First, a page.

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 Mold - What Not to Do
  Do not disturb mold.  
  Mold spores aerosolize easily. Dry ones are dispersed more easily than wet ones. Do not disturb mold until you have a plan for cleaning it up and containment in place. If you are unsure what to do, call a professional.  Look in the yellow pages under Environmental or Mold Inspection and Removal.  
  Do not use Bleach  
  Contrary to popular belief, bleach does not kill mold2. Chlorine bleach is not registered with the EPA as a disinfectant to kill mold.  
  A mold spore is like a seed. Have you ever planted a seed that didn’t grow? Was the seed alive or dead? Dead mold spores are still allergenic and potentially toxic3. The allergenic and potentially toxic nature of the cell wall of mold spores is not neutralized by chemicals. While bleach may kill some spores on contact, the majority of organisms are left unaffected and those that have been made non-fertile are still capable of eliciting an allergic response. To reduce potential health affects, mold must be removed. This is accomplished by cleaning. Use soap and water. Applying bleach or other biocides to mold may actually induce the mold to produce toxins as part of its last fight to survive or induce sporulation where the “dying” mold ejects spores into the air, similar to a tree that produces fruit during a drought.  
  Do not use Ozone  
  Studies have shown that ozone can not be generated in sufficient concentrations to kill or even suppress microbials on most structural surfaces. Ozone is an oxidizer and a respiratory irritant and has been found to cause lung scarring in lab rats. The EPA states that ozone, when inhaled, can damage the lungs and that at concentrations that do not exceed public health standards, ozone has little potential to remove indoor air contaminants.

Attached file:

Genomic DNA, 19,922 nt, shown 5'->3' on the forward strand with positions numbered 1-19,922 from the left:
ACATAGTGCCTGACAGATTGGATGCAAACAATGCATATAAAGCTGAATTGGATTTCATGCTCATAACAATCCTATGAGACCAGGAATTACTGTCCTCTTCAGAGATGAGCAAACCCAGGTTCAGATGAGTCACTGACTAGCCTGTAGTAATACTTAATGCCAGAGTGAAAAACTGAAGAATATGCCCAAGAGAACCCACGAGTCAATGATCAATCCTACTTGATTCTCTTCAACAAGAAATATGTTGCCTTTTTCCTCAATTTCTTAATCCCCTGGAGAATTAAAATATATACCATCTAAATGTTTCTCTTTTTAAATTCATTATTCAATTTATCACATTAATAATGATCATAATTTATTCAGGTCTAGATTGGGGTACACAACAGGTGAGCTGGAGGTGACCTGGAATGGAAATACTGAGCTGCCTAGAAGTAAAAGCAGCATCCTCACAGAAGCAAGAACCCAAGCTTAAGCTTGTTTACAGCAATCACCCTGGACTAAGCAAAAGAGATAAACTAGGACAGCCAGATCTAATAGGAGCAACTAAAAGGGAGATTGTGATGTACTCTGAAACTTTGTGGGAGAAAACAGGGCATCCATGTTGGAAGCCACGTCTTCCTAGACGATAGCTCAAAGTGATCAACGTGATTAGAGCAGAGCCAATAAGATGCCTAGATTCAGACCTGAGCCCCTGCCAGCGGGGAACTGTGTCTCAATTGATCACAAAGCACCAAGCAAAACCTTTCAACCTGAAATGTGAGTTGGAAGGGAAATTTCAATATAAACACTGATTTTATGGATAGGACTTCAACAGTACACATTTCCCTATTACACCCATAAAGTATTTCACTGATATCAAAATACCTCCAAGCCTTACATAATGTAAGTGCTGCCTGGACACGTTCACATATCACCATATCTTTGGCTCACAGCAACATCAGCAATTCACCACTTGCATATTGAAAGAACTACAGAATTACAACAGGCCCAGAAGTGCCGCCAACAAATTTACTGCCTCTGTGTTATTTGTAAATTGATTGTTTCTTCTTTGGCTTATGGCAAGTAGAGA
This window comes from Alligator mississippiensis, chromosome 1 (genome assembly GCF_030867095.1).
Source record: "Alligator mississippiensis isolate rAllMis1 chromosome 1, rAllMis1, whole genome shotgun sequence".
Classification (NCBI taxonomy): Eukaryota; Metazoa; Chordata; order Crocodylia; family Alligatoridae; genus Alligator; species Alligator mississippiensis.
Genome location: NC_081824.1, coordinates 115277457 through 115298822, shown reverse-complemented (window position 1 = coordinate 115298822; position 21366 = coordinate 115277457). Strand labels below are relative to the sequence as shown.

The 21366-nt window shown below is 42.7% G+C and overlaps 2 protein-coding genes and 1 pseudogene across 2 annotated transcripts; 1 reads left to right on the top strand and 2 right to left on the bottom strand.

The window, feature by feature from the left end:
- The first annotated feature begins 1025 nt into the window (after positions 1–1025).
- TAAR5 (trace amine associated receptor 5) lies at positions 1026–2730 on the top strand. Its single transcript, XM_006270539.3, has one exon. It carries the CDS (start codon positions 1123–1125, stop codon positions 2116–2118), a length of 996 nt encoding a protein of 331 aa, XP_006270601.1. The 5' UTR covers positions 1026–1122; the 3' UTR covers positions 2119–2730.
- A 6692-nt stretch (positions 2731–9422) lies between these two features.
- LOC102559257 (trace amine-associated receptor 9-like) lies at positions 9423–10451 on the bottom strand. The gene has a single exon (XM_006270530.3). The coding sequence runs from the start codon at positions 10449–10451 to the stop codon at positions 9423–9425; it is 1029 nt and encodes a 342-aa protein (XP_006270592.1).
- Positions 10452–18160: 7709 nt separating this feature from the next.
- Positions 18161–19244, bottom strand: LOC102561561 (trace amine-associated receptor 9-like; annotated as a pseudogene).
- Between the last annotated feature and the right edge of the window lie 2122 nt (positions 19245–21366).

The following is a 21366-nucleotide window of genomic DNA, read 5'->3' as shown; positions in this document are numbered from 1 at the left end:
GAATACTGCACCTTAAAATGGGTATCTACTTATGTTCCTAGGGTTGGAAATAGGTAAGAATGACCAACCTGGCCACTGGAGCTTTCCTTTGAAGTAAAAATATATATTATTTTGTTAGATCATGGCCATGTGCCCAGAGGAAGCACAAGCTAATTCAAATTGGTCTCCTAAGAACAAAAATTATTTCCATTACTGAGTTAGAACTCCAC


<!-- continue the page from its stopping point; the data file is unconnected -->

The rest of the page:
There is a risk involved when using ozone that you will damage contents4. It has been known to react with carpet padding and leather furniture to create new odors that were not present before.  
  Ozone is hazardous to breath. Notice the ozone alerts in the newspaper on a smoggy day. There are companies selling ozone machines that will point to the fact that ozone in the atmosphere is natural and not a health hazard. In fact, many people have reported adverse reactions to ozone generating devices. These include headache, migraines, runny nose or eyes, throat irritation, respiratory problems and hospitalization.  
  There are attorneys investigating ozone victim claims for the Ionic Breeze, Living Air Classic, Biozone, Friedrich, Blueair and Mitsubishi Plasma Pure. A class action lawsuit has been filed against Sharper Image in regards to the sale of Ionic Breeze air purifiers. These air purifiers do virtually nothing to remove small particulates from the air as demonstrated by air quality tests performed using laser particle counters. They may appear to be removing larger particles because the plates in them that you are supposed to clean get dirty. They are most likely attracting large, non-repairable size particles, not mold spores, pollen and other small particles.  
  Do not Paint over Mold  
  Paint is food for mold. Mold will grow through paint, even those seem to indicate on the label that they contain ingredients to prohibit mold. If you read the label on paints and primers with mold inhibitor additives you will find they are not intended to seal in active mold growth. They are only intended to prevent mildew from growing on the paint film. The instructions specify removing mold growth before painting.  
  There are products on the market designed to be applied directly over mold. These are called encapsulants. Encapsulation is usually not recommended because there is no closure to the presence of the mold growth. If you cover up mold you must forever manage it in an office and disclose it when you sell a home.  
  If you decide to encapsulate, choose a product that has passed the ASTM test and Federal specifications for Mold and Mildew resistance with out the use of pesticides or insecticides. One such product is made by Safe Encasement Systems. http://www.safeencasement.com (888) 277- 8834.  
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Revised: July 05, 2017.

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